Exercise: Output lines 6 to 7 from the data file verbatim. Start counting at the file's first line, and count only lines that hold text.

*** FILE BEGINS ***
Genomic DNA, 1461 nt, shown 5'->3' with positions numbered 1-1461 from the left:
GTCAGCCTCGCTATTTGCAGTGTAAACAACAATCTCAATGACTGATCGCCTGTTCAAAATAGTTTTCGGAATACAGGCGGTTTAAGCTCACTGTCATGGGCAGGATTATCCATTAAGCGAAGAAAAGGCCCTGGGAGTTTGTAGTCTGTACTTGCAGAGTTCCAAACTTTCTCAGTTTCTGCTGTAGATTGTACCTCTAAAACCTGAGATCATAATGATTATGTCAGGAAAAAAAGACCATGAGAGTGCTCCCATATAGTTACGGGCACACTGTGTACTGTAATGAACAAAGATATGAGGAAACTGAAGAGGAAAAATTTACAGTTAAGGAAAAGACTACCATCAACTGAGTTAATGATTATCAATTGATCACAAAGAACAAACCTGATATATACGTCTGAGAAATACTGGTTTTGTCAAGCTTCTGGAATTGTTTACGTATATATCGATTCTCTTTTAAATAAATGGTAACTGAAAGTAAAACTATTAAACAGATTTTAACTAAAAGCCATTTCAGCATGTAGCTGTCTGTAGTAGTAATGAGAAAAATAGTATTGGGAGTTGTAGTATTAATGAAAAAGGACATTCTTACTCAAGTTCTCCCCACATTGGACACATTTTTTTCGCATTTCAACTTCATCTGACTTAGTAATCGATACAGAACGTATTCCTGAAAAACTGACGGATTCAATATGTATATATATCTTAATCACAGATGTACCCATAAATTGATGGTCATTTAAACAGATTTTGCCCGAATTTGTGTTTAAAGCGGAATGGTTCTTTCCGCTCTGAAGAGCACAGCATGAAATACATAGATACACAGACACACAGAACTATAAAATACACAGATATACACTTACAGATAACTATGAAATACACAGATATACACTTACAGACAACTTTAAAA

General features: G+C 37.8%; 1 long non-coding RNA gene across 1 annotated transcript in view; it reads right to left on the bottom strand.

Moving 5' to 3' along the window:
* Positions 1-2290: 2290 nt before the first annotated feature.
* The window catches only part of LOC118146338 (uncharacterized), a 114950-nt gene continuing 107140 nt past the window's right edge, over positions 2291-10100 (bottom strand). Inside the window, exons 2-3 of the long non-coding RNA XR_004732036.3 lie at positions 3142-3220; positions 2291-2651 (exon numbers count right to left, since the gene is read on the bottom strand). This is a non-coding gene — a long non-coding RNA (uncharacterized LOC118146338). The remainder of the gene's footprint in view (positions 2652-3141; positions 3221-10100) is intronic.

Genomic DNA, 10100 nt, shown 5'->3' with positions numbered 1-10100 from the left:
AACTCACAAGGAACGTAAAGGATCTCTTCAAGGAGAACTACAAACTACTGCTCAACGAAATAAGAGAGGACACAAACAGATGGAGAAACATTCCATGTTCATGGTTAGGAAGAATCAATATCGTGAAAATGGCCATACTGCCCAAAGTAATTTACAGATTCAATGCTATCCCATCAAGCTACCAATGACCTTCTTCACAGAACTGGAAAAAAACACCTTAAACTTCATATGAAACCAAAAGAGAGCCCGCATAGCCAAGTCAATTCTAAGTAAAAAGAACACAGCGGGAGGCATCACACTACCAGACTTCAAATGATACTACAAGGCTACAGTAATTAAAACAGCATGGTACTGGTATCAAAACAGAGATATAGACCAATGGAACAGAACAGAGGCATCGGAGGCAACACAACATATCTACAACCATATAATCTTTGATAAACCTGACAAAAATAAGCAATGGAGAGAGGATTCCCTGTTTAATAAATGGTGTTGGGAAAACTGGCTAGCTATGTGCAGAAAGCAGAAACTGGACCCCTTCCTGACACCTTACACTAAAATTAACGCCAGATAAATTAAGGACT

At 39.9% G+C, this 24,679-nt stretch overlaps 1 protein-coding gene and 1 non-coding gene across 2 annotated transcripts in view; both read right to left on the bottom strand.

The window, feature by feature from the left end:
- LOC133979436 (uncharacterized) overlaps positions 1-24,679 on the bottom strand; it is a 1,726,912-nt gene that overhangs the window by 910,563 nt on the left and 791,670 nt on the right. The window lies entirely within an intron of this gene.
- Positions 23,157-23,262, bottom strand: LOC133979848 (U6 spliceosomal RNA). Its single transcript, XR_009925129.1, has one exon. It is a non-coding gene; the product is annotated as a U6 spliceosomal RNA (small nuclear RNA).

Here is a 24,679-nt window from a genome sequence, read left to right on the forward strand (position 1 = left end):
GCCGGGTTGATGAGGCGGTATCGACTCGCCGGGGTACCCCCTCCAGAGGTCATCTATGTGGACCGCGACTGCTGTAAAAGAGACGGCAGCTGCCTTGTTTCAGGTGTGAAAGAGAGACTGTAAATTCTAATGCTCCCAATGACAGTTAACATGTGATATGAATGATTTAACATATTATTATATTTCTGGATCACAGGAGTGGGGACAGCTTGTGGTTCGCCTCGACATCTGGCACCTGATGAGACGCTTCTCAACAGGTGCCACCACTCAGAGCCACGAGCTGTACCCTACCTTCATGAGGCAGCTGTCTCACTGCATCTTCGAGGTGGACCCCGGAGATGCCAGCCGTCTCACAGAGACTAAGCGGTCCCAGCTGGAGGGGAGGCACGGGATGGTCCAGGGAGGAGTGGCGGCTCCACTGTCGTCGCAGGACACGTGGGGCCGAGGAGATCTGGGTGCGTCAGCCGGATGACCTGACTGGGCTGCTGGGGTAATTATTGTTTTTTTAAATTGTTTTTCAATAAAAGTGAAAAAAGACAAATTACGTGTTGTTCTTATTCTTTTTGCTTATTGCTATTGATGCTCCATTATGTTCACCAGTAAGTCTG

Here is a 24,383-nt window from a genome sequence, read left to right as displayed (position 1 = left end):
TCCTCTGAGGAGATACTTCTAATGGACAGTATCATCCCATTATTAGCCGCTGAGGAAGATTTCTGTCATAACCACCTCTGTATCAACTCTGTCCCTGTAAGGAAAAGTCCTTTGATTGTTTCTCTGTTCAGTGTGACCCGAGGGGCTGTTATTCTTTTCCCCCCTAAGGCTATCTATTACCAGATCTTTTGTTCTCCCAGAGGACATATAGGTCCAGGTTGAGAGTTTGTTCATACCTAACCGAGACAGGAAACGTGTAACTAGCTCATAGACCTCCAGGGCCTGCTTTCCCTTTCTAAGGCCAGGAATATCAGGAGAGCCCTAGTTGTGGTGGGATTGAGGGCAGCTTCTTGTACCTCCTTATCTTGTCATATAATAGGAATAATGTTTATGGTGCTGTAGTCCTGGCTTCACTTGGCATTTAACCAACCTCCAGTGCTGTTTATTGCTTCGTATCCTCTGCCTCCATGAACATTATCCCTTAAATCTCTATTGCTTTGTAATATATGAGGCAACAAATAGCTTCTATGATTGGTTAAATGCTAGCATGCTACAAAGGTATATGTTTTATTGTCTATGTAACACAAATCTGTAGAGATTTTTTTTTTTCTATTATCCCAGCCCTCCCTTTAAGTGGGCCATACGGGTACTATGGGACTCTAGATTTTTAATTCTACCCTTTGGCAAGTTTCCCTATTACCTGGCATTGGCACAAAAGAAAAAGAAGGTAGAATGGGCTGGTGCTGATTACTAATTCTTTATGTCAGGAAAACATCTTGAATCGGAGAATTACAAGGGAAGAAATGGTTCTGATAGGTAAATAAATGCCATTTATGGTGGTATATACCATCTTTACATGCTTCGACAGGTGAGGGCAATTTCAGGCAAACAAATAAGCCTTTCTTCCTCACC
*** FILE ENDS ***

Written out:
* The window catches only part of LOC118146338 (uncharacterized), a 114950-nt gene continuing 107140 nt past the window's right edge, over positions 2291-10100 (bottom strand). Inside the window, exons 2-3 of the long non-coding RNA XR_004732036.3 lie at positions 3142-3220; positions 2291-2651 (exon numbers count right to left, since the gene is read on the bottom strand). This is a non-coding gene — a long non-coding RNA (uncharacterized LOC118146338). The remainder of the gene's footprint in view (positions 2652-3141; positions 3221-10100) is intronic.

Genomic DNA, 10100 nt, shown 5'->3' with positions numbered 1-10100 from the left: